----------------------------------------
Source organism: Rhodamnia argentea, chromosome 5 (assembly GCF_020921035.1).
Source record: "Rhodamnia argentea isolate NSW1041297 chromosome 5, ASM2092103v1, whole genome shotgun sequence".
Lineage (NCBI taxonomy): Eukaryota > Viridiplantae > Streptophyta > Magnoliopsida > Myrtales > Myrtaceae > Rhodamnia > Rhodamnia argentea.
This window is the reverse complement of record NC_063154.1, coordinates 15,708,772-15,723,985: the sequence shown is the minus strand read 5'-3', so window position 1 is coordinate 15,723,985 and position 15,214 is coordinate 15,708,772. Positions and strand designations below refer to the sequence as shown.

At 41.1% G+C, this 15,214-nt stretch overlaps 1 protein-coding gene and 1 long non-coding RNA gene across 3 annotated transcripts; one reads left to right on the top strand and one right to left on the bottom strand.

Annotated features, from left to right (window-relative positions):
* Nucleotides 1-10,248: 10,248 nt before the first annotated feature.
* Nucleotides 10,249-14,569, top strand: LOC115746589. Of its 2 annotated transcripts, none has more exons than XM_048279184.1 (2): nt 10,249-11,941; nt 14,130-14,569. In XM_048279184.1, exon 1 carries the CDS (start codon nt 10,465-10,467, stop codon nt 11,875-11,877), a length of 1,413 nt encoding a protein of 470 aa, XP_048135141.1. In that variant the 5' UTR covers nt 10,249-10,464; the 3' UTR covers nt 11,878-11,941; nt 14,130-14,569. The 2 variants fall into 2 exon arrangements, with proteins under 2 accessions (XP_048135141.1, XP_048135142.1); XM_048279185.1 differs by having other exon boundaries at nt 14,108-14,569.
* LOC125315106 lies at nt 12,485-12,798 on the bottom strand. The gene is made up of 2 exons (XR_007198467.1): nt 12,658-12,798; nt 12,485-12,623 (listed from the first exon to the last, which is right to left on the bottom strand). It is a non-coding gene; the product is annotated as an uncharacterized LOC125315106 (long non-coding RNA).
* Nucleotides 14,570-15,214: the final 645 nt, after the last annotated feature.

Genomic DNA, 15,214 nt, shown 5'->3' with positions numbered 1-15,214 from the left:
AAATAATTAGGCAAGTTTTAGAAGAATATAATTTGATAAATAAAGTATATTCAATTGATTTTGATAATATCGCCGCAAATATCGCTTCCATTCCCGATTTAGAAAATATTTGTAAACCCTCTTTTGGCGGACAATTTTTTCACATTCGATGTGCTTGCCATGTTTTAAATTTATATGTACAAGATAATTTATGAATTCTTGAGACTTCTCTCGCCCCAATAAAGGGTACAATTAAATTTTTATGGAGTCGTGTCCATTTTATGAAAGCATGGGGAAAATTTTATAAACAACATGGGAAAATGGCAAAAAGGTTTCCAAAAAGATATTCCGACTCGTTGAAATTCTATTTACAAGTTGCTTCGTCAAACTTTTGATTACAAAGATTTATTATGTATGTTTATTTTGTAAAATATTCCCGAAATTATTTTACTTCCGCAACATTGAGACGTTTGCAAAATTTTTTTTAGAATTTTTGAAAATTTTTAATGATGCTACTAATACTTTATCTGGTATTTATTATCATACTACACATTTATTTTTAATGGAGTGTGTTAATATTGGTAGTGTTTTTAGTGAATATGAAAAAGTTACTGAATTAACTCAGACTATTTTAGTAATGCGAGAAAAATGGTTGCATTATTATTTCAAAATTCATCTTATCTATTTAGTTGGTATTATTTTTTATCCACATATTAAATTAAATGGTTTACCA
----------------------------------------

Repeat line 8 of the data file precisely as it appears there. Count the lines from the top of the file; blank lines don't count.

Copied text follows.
* Nucleotides 10,249-14,569, top strand: LOC115746589. Of its 2 annotated transcripts, none has more exons than XM_048279184.1 (2): nt 10,249-11,941; nt 14,130-14,569. In XM_048279184.1, exon 1 carries the CDS (start codon nt 10,465-10,467, stop codon nt 11,875-11,877), a length of 1,413 nt encoding a protein of 470 aa, XP_048135141.1. In that variant the 5' UTR covers nt 10,249-10,464; the 3' UTR covers nt 11,878-11,941; nt 14,130-14,569. The 2 variants fall into 2 exon arrangements, with proteins under 2 accessions (XP_048135141.1, XP_048135142.1); XM_048279185.1 differs by having other exon boundaries at nt 14,108-14,569.